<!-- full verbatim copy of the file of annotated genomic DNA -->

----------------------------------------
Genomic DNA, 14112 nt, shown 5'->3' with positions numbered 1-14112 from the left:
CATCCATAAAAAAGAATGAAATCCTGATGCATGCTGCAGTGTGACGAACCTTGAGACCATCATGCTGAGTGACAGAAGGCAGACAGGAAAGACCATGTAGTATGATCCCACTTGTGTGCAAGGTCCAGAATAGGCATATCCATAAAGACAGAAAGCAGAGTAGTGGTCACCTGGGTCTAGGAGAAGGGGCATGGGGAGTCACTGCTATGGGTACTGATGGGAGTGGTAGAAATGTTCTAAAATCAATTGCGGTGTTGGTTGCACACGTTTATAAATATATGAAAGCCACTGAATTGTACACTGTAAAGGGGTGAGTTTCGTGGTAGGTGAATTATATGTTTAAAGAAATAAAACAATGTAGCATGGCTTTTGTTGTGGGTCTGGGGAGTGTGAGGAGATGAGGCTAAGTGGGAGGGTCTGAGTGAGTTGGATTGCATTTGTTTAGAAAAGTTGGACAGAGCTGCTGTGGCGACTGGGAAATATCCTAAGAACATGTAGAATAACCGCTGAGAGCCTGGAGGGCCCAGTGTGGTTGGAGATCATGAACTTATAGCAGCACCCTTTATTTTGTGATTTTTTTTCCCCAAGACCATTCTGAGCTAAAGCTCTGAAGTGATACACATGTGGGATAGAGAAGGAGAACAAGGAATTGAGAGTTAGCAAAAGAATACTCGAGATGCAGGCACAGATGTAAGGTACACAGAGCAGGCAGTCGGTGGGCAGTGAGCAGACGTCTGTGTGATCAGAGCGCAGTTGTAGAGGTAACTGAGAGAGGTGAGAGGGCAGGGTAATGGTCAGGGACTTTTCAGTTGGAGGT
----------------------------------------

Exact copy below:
Genomic DNA, 14112 nt, shown 5'->3' with positions numbered 1-14112 from the left:
CATCCATAAAAAAGAATGAAATCCTGATGCATGCTGCAGTGTGACGAACCTTGAGACCATCATGCTGAGTGACAGAAGGCAGACAGGAAAGACCATGTAGTATGATCCCACTTGTGTGCAAGGTCCAGAATAGGCATATCCATAAAGACAGAAAGCAGAGTAGTGGTCACCTGGGTCTAGGAGAAGGGGCATGGGGAGTCACTGCTATGGGTACTGATGGGAGTGGTAGAAATGTTCTAAAATCAATTGCGGTGTTGGTTGCACACGTTTATAAATATATGAAAGCCACTGAATTGTACACTGTAAAGGGGTGAGTTTCGTGGTAGGTGAATTATATGTTTAAAGAAATAAAACAATGTAGCATGGCTTTTGTTGTGGGTCTGGGGAGTGTGAGGAGATGAGGCTAAGTGGGAGGGTCTGAGTGAGTTGGATTGCATTTGTTTAGAAAAGTTGGACAGAGCTGCTGTGGCGACTGGGAAATATCCTAAGAACATGTAGAATAACCGCTGAGAGCCTGGAGGGCCCAGTGTGGTTGGAGATCATGAACTTATAGCAGCACCCTTTATTTTGTGATTTTTTTTCCCCAAGACCATTCTGAGCTAAAGCTCTGAAGTGATACACATGTGGGATAGAGAAGGAGAACAAGGAATTGAGAGTTAGCAAAAGAATACTCGAGATGCAGGCACAGATGTAAGGTACACAGAGCAGGCAGTCGGTGGGCAGTGAGCAGACGTCTGTGTGATCAGAGCGCAGTTGTAGAGGTAACTGAGAGAGGTGAGAGGGCAGGGTAATGGTCAGGGACTTTTCAGTTGGAGGT